Krishna Kitchen is run like a buffet, though your options are more limited. You pick a rice, a protein, three vegetables, and a sauce, and an employee spoons it into a bowl and hands it to you (kind of like Chipotle). Much like a buffet, though, the food felt dry and listless, like it had been sitting out exposed to the air for a long time. I thought it was a fairly dismal Indian food experience, though it's possible we got there when the food was in an especially bad state. Still, there were a fair number of people dining there this evening, though they mostly looked to be college kids. While there, we also picked up something for Powerful, though not a standard bowl, since it wouldn't really have the things he would want. I thing Gretchen might've gotten him a couple of samosas instead.
Next stops was Kristen's house, where we found her with one of her daughters. Eventually the other daughter came downstairs. Both are mature and funny and had some amusing tales from the perspective of two teenagers living in covid times. One, for example, had experience a "drive-through birthday." They also both made it clear that they'd been learning things for the past two school years, but these were not things from anything resembling a conventional school curriculum. A further point of depression-tinged amusement is that one of their friends has a mother who has been completely swallowed by anti-vax conspiracy theories, having arrived at it from the left, not the right. (This mother used to drive a car she'd modified to resemble Bernie Sanders.) Both Kristen and one of her daughters recently had covid (presumably the Omicron variant) and it hadn't been bad (the daughter had experienced no symptoms at all). Meanwhile, Kristen's husband Taffa has been in Senegal since December, and when he heard that his wife and one of his daughters had corona, he freaked out; one of his good friends had been one of the earliest to die in the epidemic.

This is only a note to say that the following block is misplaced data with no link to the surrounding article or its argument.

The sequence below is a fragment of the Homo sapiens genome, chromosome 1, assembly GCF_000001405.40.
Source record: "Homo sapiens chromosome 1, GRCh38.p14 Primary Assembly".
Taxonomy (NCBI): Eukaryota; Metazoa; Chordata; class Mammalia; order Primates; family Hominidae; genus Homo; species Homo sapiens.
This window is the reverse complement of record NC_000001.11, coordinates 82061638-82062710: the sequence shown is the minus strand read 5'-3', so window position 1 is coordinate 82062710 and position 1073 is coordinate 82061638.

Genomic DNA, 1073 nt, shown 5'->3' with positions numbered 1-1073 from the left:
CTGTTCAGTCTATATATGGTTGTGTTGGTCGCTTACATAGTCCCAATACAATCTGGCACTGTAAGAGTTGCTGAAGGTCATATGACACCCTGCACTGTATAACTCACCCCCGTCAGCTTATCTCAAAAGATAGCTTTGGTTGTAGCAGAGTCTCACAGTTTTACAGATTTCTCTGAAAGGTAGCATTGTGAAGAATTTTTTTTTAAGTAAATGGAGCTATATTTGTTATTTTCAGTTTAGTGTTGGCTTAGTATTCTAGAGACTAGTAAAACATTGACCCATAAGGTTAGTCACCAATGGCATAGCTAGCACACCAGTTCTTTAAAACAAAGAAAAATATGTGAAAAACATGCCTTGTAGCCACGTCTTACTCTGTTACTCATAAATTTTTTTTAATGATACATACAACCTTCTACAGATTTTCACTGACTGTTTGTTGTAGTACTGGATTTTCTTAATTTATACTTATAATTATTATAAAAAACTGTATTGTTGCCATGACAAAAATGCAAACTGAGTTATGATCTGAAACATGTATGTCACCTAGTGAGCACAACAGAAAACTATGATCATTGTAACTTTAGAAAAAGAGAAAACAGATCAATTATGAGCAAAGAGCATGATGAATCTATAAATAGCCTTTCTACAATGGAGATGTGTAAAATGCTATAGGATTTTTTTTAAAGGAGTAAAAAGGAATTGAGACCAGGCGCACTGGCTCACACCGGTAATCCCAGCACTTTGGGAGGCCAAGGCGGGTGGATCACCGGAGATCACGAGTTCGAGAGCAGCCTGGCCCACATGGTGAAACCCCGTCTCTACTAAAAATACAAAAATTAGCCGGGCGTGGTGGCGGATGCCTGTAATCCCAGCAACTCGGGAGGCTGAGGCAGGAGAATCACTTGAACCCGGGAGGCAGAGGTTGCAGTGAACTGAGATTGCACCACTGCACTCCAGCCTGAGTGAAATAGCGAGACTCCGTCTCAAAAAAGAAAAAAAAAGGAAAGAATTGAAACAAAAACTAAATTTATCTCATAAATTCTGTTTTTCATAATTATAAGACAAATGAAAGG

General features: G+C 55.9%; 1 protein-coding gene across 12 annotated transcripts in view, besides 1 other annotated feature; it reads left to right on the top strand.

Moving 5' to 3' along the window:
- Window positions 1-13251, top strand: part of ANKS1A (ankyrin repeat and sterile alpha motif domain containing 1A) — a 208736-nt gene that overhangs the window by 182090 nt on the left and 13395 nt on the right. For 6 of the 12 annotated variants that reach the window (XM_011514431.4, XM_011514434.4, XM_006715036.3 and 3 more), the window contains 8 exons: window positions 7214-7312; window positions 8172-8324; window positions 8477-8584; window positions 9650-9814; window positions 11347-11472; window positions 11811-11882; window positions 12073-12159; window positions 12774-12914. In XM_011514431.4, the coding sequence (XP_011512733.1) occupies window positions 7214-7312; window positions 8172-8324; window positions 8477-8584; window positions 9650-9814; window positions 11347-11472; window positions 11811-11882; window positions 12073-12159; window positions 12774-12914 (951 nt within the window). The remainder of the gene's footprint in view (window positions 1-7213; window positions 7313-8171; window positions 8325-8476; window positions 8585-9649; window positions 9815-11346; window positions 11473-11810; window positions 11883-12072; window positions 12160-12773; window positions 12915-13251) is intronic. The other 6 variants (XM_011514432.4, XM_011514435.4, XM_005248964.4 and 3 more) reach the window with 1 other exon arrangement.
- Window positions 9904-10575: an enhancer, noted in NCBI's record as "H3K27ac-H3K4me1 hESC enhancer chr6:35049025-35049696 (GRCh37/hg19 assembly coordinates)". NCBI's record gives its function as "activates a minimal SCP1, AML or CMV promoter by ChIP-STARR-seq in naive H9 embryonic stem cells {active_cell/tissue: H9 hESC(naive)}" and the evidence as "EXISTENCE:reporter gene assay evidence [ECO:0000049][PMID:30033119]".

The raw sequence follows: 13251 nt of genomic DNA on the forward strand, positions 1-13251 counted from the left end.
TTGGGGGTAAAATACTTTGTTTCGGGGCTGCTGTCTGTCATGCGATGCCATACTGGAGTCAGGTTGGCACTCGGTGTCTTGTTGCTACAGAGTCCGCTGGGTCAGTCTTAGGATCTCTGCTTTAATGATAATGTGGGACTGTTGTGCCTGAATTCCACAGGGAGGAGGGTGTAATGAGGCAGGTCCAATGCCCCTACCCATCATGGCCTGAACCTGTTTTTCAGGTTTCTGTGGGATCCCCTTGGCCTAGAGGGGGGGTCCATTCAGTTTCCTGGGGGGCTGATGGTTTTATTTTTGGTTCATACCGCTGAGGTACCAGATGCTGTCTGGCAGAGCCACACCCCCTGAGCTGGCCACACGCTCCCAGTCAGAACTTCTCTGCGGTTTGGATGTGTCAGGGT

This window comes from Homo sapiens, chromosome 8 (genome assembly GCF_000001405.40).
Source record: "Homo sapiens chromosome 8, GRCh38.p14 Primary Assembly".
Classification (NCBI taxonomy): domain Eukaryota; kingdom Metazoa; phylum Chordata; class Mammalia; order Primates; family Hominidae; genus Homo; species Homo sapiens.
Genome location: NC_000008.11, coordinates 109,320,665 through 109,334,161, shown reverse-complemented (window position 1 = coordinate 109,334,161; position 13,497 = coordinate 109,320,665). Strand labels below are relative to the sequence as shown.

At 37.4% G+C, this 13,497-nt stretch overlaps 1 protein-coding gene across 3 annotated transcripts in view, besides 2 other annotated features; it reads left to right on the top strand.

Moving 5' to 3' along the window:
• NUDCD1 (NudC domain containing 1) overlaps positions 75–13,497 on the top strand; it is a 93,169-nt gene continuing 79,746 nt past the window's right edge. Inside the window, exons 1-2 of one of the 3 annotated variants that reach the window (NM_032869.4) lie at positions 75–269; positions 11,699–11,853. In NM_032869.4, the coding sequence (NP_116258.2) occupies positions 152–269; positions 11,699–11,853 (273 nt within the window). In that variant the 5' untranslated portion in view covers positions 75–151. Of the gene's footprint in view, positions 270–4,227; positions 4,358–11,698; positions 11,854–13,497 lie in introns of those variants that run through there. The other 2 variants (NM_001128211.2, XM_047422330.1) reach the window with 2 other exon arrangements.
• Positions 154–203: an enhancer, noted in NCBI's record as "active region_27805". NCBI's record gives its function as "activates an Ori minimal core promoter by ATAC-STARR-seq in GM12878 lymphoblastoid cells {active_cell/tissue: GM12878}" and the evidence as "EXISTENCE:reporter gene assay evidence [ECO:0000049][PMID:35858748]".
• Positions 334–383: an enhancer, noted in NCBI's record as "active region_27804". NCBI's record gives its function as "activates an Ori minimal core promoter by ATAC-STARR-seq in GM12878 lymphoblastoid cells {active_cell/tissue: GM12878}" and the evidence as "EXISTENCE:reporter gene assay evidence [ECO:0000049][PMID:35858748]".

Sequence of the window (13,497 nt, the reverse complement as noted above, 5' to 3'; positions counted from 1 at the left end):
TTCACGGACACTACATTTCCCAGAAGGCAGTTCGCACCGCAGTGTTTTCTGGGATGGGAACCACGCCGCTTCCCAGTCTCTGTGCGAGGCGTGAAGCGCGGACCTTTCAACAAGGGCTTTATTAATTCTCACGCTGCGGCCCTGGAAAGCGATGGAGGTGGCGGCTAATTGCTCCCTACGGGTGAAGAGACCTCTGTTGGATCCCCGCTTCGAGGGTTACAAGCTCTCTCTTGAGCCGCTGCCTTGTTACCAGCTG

On the drive back home to Hurley, I opted to drive us all the way up to Dewitt Mills Road on Route 32 and then to attempt to drive westward on that despite the barricade. In stretches back there, the road hadn't been cleared of sleet and snow and again we encountered places where only enough of a tree had been removed for a single vehicle to get through. And in one place I had to swerve a bit to avoid a low-hanging wire. But ultimately it was passable, at least for an all-wheel-drive vehicle driven by someone who was paying attention. We appeared at Lucas from behind the barricade and the vehicle with the blinking blue lights. It was still there, evidently to advertise how treacherous Dewitt Mills still was.

Back at the house, as Powerful had already informed us, the power was back on. Our second-longest power outage ever was finally over after about sixty hours. Now that I no longer had to be in the living room area for heat, I wanted to retreat into the laboratory and be all by myself (ideally without cats, but of course Oscar had other ideas). Gretchen was eager to watch Jeopardy!, but I was so hungry to be alone that she had to end up watching it by herself.

The indoor scene this afternoon during the power outage via the wide-angle lens on my phone. Powerful is in the foreground and Gretchen is bundled up on the red couch. Diane the Cat is there too. Click to enlarge.

The indoor scene this afternoon during the power outage via the wide-angle lens on my phone. Ramona is in the foreground and Powerful (with Celeste the Cat in his lap) and Diane the Cat are in the background. Click to enlarge.

The indoor scene this afternoon during the power outage via the wide-angle lens on my phone. Neville and my legs are in the foreground, Powerful (with Celeste the Cat in his lap) is in the background. Click to enlarge.